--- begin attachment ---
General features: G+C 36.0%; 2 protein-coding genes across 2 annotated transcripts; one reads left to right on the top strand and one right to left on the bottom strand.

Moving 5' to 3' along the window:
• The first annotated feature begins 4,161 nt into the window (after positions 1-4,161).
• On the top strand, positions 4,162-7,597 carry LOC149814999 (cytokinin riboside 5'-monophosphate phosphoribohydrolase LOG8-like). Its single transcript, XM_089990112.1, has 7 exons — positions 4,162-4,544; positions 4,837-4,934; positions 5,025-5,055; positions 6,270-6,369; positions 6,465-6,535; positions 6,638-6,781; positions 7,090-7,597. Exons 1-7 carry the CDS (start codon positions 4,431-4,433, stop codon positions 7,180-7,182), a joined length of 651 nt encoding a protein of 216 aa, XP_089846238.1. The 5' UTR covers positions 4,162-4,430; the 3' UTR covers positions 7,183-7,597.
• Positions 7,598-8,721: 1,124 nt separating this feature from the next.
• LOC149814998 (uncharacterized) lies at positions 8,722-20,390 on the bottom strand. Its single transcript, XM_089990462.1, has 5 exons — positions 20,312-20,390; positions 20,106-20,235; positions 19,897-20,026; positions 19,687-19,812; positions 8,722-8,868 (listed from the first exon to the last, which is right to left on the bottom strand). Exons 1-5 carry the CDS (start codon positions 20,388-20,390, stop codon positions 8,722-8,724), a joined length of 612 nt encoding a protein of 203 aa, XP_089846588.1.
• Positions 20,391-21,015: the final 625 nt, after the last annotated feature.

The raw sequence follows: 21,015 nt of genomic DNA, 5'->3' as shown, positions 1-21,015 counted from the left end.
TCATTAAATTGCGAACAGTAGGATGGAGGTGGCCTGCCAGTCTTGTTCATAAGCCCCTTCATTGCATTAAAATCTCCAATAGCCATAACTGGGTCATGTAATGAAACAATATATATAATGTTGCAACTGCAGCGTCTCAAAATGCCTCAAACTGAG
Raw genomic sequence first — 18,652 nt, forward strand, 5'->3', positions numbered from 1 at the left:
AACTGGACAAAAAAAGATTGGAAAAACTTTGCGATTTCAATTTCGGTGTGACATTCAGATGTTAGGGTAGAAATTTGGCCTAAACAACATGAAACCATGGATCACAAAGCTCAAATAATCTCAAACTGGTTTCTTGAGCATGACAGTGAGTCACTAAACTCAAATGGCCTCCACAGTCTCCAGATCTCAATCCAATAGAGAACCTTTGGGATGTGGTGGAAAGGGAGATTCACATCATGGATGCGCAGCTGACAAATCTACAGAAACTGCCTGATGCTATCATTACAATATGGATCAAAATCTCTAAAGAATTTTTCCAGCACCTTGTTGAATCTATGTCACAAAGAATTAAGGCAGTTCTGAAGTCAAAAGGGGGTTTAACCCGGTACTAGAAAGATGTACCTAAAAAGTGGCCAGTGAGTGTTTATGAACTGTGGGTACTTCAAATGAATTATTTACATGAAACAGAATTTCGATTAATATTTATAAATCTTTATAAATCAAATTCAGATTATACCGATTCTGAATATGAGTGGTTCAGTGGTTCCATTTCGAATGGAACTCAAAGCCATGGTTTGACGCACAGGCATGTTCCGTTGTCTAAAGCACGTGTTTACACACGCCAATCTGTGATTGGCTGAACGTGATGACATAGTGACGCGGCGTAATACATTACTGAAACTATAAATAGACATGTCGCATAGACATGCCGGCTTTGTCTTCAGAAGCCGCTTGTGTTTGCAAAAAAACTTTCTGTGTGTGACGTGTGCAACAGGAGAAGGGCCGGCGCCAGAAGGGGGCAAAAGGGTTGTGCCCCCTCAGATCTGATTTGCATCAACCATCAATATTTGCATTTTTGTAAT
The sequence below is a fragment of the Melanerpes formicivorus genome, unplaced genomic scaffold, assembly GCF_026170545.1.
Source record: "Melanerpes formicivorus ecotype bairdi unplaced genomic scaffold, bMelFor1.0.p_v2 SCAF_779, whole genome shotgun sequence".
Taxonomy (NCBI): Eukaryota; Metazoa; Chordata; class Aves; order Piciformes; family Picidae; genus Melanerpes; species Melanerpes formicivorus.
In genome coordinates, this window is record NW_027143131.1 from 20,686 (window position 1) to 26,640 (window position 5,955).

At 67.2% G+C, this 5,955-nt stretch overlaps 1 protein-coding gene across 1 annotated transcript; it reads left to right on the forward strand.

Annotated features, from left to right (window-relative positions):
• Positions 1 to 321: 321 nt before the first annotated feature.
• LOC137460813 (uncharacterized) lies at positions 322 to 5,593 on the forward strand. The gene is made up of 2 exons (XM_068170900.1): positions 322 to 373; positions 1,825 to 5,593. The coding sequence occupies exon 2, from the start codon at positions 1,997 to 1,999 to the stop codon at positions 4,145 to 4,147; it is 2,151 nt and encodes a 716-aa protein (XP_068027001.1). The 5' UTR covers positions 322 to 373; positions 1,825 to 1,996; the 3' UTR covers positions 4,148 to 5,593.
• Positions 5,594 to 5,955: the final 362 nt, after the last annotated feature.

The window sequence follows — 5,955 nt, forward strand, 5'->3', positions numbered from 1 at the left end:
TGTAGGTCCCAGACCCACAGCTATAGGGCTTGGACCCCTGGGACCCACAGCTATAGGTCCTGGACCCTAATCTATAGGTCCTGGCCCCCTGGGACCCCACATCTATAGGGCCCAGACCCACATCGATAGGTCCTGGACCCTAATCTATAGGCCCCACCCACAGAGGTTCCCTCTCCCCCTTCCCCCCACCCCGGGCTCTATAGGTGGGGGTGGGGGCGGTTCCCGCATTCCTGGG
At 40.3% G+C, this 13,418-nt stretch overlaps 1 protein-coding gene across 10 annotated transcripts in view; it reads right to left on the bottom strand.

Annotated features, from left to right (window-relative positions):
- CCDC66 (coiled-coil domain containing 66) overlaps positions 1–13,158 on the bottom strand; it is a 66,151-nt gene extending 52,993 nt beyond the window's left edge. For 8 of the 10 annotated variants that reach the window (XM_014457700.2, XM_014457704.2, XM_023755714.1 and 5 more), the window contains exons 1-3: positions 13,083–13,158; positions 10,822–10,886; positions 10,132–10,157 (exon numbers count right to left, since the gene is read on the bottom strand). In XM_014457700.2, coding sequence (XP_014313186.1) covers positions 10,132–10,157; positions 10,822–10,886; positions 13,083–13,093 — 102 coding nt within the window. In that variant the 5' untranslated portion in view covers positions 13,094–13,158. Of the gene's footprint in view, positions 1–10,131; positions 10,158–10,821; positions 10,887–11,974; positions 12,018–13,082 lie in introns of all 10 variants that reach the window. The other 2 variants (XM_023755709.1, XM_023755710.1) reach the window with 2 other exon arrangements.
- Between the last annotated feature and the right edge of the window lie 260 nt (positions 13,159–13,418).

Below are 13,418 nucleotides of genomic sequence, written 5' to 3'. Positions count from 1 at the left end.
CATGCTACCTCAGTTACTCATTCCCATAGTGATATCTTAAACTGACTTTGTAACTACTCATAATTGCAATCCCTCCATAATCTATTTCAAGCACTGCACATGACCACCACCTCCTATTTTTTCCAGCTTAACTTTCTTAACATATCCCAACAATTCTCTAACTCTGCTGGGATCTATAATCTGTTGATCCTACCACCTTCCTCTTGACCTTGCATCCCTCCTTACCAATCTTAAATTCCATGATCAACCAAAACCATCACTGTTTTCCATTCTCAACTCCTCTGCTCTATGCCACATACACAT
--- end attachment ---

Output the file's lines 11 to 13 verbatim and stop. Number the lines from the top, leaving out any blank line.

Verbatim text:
AACTGGACAAAAAAAGATTGGAAAAACTTTGCGATTTCAATTTCGGTGTGACATTCAGATGTTAGGGTAGAAATTTGGCCTAAACAACATGAAACCATGGATCACAAAGCTCAAATAATCTCAAACTGGTTTCTTGAGCATGACAGTGAGTCACTAAACTCAAATGGCCTCCACAGTCTCCAGATCTCAATCCAATAGAGAACCTTTGGGATGTGGTGGAAAGGGAGATTCACATCATGGATGCGCAGCTGACAAATCTACAGAAACTGCCTGATGCTATCATTACAATATGGATCAAAATCTCTAAAGAATTTTTCCAGCACCTTGTTGAATCTATGTCACAAAGAATTAAGGCAGTTCTGAAGTCAAAAGGGGGTTTAACCCGGTACTAGAAAGATGTACCTAAAAAGTGGCCAGTGAGTGTTTATGAACTGTGGGTACTTCAAATGAATTATTTACATGAAACAGAATTTCGATTAATATTTATAAATCTTTATAAATCAAATTCAGATTATACCGATTCTGAATATGAGTGGTTCAGTGGTTCCATTTCGAATGGAACTCAAAGCCATGGTTTGACGCACAGGCATGTTCCGTTGTCTAAAGCACGTGTTTACACACGCCAATCTGTGATTGGCTGAACGTGATGACATAGTGACGCGGCGTAATACATTACTGAAACTATAAATAGACATGTCGCATAGACATGCCGGCTTTGTCTTCAGAAGCCGCTTGTGTTTGCAAAAAAACTTTCTGTGTGTGACGTGTGCAACAGGAGAAGGGCCGGCGCCAGAAGGGGGCAAAAGGGTTGTGCCCCCTCAGATCTGATTTGCATCAACCATCAATATTTGCATTTTTGTAAT
The sequence below is a fragment of the Melanerpes formicivorus genome, unplaced genomic scaffold, assembly GCF_026170545.1.
Source record: "Melanerpes formicivorus ecotype bairdi unplaced genomic scaffold, bMelFor1.0.p_v2 SCAF_779, whole genome shotgun sequence".